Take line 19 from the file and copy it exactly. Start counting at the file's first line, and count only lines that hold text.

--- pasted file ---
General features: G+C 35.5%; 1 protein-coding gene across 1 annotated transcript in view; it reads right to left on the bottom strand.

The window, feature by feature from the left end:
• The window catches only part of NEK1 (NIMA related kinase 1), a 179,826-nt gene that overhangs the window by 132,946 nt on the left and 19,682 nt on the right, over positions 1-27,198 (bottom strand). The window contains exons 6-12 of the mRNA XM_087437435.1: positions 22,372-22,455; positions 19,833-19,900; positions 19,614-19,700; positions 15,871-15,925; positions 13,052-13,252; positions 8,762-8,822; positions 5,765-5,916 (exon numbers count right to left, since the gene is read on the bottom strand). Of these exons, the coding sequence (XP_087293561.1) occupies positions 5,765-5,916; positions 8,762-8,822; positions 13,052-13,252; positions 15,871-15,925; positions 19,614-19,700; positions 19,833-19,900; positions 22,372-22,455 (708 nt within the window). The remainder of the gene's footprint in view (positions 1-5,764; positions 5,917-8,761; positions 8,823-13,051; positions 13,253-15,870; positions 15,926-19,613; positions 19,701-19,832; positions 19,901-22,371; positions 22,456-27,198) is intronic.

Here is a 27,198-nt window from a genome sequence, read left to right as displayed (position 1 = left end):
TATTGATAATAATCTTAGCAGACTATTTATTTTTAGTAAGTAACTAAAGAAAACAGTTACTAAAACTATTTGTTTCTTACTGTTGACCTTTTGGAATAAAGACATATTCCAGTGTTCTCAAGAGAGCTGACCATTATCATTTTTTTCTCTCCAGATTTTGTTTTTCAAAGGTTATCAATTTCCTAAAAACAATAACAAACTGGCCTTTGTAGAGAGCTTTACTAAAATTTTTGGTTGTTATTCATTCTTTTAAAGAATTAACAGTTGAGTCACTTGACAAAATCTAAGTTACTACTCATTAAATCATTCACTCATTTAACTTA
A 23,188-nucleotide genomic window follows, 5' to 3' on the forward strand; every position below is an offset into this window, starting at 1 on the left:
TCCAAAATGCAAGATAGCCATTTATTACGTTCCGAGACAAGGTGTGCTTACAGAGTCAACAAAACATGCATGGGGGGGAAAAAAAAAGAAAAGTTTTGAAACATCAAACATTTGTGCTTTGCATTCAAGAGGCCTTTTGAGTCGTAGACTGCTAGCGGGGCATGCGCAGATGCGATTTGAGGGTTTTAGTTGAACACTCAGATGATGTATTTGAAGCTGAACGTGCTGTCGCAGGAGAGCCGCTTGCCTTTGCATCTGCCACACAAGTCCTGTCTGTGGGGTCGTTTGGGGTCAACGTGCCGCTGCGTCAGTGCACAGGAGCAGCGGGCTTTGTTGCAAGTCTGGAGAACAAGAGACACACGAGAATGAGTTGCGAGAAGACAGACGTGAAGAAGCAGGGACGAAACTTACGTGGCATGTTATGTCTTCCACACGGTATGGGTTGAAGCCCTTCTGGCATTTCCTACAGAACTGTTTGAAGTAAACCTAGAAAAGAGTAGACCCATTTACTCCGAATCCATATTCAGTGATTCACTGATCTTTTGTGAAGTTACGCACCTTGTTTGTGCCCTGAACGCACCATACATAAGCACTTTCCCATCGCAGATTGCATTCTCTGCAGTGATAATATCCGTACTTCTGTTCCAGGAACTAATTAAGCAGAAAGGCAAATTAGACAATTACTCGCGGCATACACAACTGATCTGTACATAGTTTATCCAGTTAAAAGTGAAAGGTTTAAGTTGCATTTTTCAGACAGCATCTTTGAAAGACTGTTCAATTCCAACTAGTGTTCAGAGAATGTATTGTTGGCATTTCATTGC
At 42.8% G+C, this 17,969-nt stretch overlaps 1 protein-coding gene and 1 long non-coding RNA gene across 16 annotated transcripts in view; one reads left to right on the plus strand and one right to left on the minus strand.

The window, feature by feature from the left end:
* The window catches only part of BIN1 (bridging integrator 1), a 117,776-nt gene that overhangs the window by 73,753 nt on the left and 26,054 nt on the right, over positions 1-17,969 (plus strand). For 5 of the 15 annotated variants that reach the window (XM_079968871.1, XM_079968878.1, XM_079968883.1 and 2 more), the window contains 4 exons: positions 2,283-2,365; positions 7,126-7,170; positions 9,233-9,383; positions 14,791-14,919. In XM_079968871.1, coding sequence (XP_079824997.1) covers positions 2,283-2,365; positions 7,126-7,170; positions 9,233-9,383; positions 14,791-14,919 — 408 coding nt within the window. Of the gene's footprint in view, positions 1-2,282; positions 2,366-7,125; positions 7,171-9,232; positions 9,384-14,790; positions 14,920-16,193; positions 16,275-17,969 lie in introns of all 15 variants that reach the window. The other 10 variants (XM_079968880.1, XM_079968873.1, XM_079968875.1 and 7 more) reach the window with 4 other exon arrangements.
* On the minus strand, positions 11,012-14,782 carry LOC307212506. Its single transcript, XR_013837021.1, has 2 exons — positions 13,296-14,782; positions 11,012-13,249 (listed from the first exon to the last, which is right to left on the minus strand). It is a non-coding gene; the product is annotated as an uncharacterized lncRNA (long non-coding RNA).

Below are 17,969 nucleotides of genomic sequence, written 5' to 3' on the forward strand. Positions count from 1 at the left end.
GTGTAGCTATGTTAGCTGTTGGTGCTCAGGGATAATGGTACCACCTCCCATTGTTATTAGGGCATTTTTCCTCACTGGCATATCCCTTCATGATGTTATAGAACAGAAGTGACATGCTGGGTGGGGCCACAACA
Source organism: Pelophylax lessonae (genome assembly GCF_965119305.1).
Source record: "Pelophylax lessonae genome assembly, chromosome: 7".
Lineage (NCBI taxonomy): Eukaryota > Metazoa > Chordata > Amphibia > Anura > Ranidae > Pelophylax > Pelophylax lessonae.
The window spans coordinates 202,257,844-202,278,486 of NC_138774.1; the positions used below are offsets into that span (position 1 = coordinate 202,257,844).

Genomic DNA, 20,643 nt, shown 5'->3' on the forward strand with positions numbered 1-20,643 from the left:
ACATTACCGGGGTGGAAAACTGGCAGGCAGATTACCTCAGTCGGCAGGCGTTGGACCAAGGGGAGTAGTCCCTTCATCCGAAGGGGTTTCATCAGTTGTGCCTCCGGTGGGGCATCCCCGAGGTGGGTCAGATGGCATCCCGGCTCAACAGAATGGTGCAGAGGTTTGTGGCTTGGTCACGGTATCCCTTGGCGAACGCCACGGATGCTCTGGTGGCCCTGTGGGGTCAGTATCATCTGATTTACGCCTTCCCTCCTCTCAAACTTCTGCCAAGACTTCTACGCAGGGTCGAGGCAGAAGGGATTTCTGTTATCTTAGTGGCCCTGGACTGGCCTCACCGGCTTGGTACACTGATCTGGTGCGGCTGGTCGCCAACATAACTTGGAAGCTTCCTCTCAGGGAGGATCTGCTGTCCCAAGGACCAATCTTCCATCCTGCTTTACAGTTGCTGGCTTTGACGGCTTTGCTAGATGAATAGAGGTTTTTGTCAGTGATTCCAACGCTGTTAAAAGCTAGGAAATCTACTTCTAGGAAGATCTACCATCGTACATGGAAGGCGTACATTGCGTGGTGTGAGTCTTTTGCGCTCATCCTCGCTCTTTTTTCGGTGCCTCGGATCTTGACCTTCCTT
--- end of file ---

ACATTACCGGGGTGGAAAACTGGCAGGCAGATTACCTCAGTCGGCAGGCGTTGGACCAAGGGGAGTAGTCCCTTCATCCGAAGGGGTTTCATCAGTTGTGCCTCCGGTGGGGCATCCCCGAGGTGGGTCAGATGGCATCCCGGCTCAACAGAATGGTGCAGAGGTTTGTGGCTTGGTCACGGTATCCCTTGGCGAACGCCACGGATGCTCTGGTGGCCCTGTGGGGTCAGTATCATCTGATTTACGCCTTCCCTCCTCTCAAACTTCTGCCAAGACTTCTACGCAGGGTCGAGGCAGAAGGGATTTCTGTTATCTTAGTGGCCCTGGACTGGCCTCACCGGCTTGGTACACTGATCTGGTGCGGCTGGTCGCCAACATAACTTGGAAGCTTCCTCTCAGGGAGGATCTGCTGTCCCAAGGACCAATCTTCCATCCTGCTTTACAGTTGCTGGCTTTGACGGCTTTGCTAGATGAATAGAGGTTTTTGTCAGTGATTCCAACGCTGTTAAAAGCTAGGAAATCTACTTCTAGGAAGATCTACCATCGTACATGGAAGGCGTACATTGCGTGGTGTGAGTCTTTTGCGCTCATCCTCGCTCTTTTTTCGGTGCCTCGGATCTTGACCTTCCTT